No need to panic: reports of jellyfish numbers exploding were based on a boom period say researchers (Source: Michael Dawson, University of California/Reuters)
Jellyfish might be able to shut down a nuclear-powered aircraft carrier, but they are not taking over the world’s oceans and turning them into slime, say scientists.
In the last decade, gelatinous blobs have reportedly clogged up water treatment and power plants, overrun fish farms, and hampered fishermen around the world. They even forced the nuclear-powered USS Ronald Reagan out of the Port of Brisbane in 2006.
But claims they will dominate our oceans are not supported by data, says Winthrop Professor Carlos Duarte director of the Oceans Institute at the University of Western Australia.
“There’s no support as yet to make any assertion that jellyfish are rising globally,” says Duarte.
Duarte is one of the co-founders of a group of international scientists involved in a three-year research project, known as the Jellyfish Data Initiative (JEDI), to examine claims that jellyfish numbers around the world are increasing.
An overview of their project is published in the latest issue of BioScience.
The group have assembled more than 500,000 records of published and unpublished data, some of which goes back to the 1790s, to examine the long-term patterns of jellyfish blooms.
While analysis of the data continues, so far it suggests that jellyfish blooms rise and fall in 20-year boom and bust cycles, says Duarte.
“The past period of rise was in the mid-90s to about 2005, and that’s when all the papers claiming there was a global rise came out,” he says.
“So in fact there was a little bit of support for that because there was more a general rise than the previous decade, but this is not unprecedented.”
“If we looked at these with a longer time perspective we see that similar events have happened in the past.”
According to Durant, one of the reasons why these boom and bust cycles have gone unnoticed until recently is because of “too few people looking into the biology and ecology of these organisms.”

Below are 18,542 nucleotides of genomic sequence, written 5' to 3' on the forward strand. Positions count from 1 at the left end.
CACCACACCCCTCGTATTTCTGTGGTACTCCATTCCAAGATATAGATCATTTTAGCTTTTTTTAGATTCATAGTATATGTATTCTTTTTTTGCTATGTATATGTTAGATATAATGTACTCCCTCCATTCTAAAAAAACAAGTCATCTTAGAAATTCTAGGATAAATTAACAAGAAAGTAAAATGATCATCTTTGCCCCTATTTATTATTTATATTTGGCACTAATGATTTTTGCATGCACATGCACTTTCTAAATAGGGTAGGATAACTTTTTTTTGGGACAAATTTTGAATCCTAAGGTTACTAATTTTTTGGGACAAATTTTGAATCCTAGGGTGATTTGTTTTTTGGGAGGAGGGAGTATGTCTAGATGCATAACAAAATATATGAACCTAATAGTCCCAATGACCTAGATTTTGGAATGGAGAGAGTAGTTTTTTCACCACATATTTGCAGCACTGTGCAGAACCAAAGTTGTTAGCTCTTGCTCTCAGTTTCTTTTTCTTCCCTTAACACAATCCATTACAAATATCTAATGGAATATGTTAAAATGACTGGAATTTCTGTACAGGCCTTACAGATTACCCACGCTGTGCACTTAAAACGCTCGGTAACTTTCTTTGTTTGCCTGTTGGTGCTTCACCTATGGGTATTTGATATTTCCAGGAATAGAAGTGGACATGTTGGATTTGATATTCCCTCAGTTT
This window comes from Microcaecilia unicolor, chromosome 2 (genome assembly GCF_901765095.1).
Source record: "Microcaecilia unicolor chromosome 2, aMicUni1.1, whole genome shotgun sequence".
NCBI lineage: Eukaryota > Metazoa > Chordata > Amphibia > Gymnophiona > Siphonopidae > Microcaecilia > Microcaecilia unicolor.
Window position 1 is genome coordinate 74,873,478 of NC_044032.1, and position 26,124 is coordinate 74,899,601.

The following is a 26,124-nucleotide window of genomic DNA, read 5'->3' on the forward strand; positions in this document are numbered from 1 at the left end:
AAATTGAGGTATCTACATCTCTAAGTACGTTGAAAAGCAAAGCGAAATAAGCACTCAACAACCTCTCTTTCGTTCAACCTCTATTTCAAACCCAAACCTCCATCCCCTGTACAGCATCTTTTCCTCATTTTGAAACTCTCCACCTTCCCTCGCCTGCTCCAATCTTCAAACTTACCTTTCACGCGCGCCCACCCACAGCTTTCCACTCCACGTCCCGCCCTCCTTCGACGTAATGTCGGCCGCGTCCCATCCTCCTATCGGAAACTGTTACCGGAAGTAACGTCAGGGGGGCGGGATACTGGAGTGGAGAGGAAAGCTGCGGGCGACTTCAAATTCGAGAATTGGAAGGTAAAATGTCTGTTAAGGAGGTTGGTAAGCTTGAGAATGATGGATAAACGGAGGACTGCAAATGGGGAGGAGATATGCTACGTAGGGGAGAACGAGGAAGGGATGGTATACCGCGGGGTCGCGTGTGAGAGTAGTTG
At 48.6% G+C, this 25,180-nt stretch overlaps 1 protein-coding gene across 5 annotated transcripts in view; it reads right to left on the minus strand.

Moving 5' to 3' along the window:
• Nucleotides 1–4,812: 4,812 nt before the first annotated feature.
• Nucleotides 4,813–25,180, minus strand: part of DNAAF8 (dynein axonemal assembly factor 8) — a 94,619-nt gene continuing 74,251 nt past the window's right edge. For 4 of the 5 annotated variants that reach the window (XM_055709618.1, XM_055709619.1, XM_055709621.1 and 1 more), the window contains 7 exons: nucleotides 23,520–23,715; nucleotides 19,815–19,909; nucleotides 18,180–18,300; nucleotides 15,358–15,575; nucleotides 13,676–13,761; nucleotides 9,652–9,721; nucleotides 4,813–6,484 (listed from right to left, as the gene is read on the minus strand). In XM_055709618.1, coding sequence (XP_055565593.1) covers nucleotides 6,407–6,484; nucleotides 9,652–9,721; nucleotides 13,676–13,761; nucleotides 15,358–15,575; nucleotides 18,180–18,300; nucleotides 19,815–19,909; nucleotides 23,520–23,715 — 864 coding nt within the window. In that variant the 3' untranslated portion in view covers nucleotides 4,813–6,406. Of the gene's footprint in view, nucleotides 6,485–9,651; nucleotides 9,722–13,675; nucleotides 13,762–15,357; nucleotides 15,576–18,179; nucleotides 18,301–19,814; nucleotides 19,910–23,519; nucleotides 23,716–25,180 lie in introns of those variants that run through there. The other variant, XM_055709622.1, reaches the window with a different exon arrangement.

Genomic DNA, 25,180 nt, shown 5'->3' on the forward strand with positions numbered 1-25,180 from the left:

He says of the 42 locations in the world for which they have long-term data, coastal Japan is the only place to experience an unprecedented rise in jellyfish numbers. In this case, the culprit is the giant Nomura jellyfish (Nemopilema nomurai).
“These things have the weight of a sumo wrestler, are very difficult to study and create a lot of problems by breaking the nets of fisherman in Japan. It really doesn’t go unnoticed … [so] we have records of when this organism has bloomed in the past for the last 120 years.”
Data shows the giant Nomura jellyfish is on the rise off the coast of Japan. It is the only place where jellyfish numbers are rising. (WikimediaCommons: Janne Hellesten)
Past research has linked increases in jellyfish numbers to overfishing – jellyfish eat zooplankton as well as fish eggs and larvae – and other environmental factors such as pollution and acidification.
“There’s lots of mechanisms by which jellyfish populations could benefit from the degradation of the ocean, but there’s not a lot of data out there to demonstrate that that’s happening,” says Dr Kylie Pitt, senior lecturer at Griffith University, another member of the JEDI research group.
She says long-term data is crucial to understanding what might be driving jellyfish boom and bust cycles.
“You need to look back not just over the last 10 years but potentially the last 50 years,” says Pitt.
“Not all jellyfish populations will behave identically – even though on average, consistent patterns exist from across the world. Examining this [data] will help us to try and identify what environmental factors may be driving the fluctuations in jelly blooms.”
This in turn will help scientists to target resources, she says.
“We really need to know what the important things are that we should be targeting. If you’re directing a whole lot of resources towards something that doesn’t exist then that’s a waste of resources.
“It’s really important to avoid jumping on the bandwagon.”
Author: Genelle Weule
Source: ABC – The Australian Broadcasting Corporation